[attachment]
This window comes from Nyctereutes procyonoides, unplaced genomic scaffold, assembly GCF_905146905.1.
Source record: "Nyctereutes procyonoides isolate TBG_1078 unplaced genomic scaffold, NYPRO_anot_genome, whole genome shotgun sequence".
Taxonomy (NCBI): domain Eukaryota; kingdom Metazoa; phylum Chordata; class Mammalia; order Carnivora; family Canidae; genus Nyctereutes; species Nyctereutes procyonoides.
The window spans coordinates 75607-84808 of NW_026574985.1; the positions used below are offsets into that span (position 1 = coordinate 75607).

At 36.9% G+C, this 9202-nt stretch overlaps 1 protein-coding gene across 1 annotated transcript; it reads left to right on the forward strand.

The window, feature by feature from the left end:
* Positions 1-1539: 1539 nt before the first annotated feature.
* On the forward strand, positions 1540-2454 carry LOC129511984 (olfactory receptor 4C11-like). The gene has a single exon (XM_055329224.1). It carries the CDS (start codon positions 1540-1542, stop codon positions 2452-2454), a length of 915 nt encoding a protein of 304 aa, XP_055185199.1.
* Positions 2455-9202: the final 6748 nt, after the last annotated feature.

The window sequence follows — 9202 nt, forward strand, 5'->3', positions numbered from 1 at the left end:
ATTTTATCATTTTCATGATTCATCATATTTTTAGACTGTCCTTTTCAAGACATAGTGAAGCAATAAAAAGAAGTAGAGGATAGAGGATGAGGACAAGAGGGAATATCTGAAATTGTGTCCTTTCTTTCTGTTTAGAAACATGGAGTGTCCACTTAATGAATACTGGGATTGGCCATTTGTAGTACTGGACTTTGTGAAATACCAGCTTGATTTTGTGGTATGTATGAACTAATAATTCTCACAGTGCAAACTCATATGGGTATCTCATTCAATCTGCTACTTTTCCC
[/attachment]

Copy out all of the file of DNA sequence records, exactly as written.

This window comes from Nyctereutes procyonoides, unplaced genomic scaffold, assembly GCF_905146905.1.
Source record: "Nyctereutes procyonoides isolate TBG_1078 unplaced genomic scaffold, NYPRO_anot_genome, whole genome shotgun sequence".
Taxonomy (NCBI): domain Eukaryota; kingdom Metazoa; phylum Chordata; class Mammalia; order Carnivora; family Canidae; genus Nyctereutes; species Nyctereutes procyonoides.
The window spans coordinates 75607-84808 of NW_026574985.1; the positions used below are offsets into that span (position 1 = coordinate 75607).

At 36.9% G+C, this 9202-nt stretch overlaps 1 protein-coding gene across 1 annotated transcript; it reads left to right on the forward strand.

The window, feature by feature from the left end:
* Positions 1-1539: 1539 nt before the first annotated feature.
* On the forward strand, positions 1540-2454 carry LOC129511984 (olfactory receptor 4C11-like). The gene has a single exon (XM_055329224.1). It carries the CDS (start codon positions 1540-1542, stop codon positions 2452-2454), a length of 915 nt encoding a protein of 304 aa, XP_055185199.1.
* Positions 2455-9202: the final 6748 nt, after the last annotated feature.

The window sequence follows — 9202 nt, forward strand, 5'->3', positions numbered from 1 at the left end:
ATTTTATCATTTTCATGATTCATCATATTTTTAGACTGTCCTTTTCAAGACATAGTGAAGCAATAAAAAGAAGTAGAGGATAGAGGATGAGGACAAGAGGGAATATCTGAAATTGTGTCCTTTCTTTCTGTTTAGAAACATGGAGTGTCCACTTAATGAATACTGGGATTGGCCATTTGTAGTACTGGACTTTGTGAAATACCAGCTTGATTTTGTGGTATGTATGAACTAATAATTCTCACAGTGCAAACTCATATGGGTATCTCATTCAATCTGCTACTTTTCCC